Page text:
Back in high school, I played golf as often as I could. My family didn’t belong to a club, so I played the public courses and the one I liked best was the City’s Don Valley Golf Course. If I recall, the total fee for juniors under 18 starting before 11 am was $.95, of which $.75 was for playing and $.20 for insurance. Adults had to pay all of $2.95. That was quite a while ago. For example, the lowest rate for juniors is now $28.
I stopped playing golf in university; it just took too long and didn’t provide as much cardio as a good run or swim. What led me back to Don Valley was the interest of one of my sons in Toronto’s many ravines. He wanted to see the Hogg’s Hollow ravine, and the Don Valley Course was the best way. We went to have a look as the golf season was coming to an end. And this led me to revisit the course as a runner.
There’s a brief period of less than a month between the end of the golf season and the first snowfall of the year, which happens to be coming down as a write this post. The course is being used by runners and dog-walkers, but when the snow falls, the trails disappear.
I found four ways to access the course: the club house, the service yard on the west side of Yonge just north of York Mills, under the bridge over Wilson just west of Yonge, and through a gate from Earl Bales park on the northwest corner of the course (near the green on the third hole). The most daunting of these is the bridge, because there is a steep slope down from Wilson and because some homeless people have set up underneath it.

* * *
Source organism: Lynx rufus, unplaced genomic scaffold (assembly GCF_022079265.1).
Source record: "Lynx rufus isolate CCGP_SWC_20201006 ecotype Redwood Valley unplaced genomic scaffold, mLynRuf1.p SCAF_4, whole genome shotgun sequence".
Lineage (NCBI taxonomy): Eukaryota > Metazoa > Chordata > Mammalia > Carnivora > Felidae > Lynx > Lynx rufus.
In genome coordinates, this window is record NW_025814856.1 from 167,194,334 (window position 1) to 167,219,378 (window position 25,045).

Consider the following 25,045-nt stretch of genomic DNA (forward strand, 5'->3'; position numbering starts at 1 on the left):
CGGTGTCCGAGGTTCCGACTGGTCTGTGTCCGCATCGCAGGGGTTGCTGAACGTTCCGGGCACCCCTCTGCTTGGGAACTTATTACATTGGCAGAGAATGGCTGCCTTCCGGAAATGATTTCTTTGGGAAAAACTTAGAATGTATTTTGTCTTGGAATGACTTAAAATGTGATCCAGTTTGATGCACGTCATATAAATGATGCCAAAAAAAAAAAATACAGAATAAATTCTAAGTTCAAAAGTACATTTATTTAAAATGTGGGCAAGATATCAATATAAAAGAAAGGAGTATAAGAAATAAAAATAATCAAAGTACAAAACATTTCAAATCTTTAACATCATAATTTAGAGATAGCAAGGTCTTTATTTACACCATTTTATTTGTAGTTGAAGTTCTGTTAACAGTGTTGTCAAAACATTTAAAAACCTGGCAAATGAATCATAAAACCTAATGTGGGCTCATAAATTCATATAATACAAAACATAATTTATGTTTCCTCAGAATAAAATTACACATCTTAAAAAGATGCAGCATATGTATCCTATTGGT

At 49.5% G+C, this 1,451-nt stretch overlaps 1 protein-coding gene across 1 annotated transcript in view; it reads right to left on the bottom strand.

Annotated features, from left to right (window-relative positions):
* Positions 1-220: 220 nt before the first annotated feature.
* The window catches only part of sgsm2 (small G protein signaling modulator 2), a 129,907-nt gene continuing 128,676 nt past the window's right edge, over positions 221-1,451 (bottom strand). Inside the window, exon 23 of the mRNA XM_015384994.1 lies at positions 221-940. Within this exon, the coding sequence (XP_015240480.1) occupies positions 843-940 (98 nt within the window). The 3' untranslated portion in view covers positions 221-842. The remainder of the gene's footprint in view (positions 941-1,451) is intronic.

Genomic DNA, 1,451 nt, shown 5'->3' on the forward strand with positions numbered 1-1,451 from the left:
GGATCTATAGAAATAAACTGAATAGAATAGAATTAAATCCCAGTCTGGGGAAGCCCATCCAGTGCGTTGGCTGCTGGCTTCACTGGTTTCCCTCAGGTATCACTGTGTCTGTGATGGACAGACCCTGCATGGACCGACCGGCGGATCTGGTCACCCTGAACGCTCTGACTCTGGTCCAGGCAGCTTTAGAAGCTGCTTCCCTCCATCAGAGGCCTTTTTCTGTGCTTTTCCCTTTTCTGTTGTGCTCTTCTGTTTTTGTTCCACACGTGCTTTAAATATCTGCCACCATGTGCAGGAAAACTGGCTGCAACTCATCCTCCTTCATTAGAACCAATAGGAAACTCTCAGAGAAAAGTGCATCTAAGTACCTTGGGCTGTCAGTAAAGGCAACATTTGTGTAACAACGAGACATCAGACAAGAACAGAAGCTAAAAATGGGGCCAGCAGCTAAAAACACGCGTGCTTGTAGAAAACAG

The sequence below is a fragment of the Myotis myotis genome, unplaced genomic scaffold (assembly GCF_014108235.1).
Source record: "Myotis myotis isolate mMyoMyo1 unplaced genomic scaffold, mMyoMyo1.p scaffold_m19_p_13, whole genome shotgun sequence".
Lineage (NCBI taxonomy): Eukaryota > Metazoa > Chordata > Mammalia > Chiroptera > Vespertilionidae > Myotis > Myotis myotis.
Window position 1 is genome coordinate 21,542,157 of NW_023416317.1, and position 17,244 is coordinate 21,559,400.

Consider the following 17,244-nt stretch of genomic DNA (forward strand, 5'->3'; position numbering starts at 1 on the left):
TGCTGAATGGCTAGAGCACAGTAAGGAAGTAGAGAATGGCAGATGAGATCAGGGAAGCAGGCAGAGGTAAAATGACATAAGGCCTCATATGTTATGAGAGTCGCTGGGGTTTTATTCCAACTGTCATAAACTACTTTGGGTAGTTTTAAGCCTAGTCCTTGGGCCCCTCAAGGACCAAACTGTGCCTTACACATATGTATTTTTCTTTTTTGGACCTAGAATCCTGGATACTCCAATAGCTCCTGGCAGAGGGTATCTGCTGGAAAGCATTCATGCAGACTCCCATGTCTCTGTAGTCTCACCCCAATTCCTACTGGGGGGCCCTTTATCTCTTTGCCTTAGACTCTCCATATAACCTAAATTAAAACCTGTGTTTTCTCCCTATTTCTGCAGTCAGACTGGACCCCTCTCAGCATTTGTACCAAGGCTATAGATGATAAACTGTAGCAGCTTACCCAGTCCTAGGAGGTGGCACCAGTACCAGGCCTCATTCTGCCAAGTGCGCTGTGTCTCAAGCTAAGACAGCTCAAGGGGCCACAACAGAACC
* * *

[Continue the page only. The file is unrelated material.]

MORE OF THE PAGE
Instead of running through the course on the way to somewhere else, I decided to make the course the object of the run and retrace each of the 18 holes in the same order as a golfer would play them.
After the first hole, the course goes under Highway 401. I vividly recall from my earliest days there before the widening of the highway that the second hole was a long par five, with an elevated tee, and a double dogleg. As the highway was expanded and cut more and more of a gash through the course, the second continually diminished, even becoming a short par three. At least it has been restored to something approaching its former glory, and is now a long par four. The front nine is relatively flat, and what surprised me is that so many of the holes – the second, third, sixth, and eighth – are all long par fours or fives.
The back nine is to the south of the 401. The holes are quite a bit shorter – a total of 2700 yards compared to the front nine’s 3400 yards – but from the twelfth on they are much hillier, with elevated greens or tees on the valley wall abutting the 401. These holes run back and forth between the river and the valley wall. So I followed the holes, running up and down between tees and greens. This was a serious workout. My preference was to run the back nine first, get the hard slogging over first, and then coast on the more level ground.
Altogether, it was a great run, combining physical challenge with the mental effort of reconstructing how the course was configured. Thinking back to my acquaintance with Don Valley four decades ago, I was remembering playing rounds after I had completed the school year, with a sense of both achievement and expectation. The sun was so bright then, the sky so blue, and the grass so green. Put together the effort and the recollections, and I had quite a run.
With winter upon us, I’ll leave Don Valley for trails with surer footing, but I look forward to visiting it again in running shoes in the spring, in that brief window between snowmelt and the start of the golf season.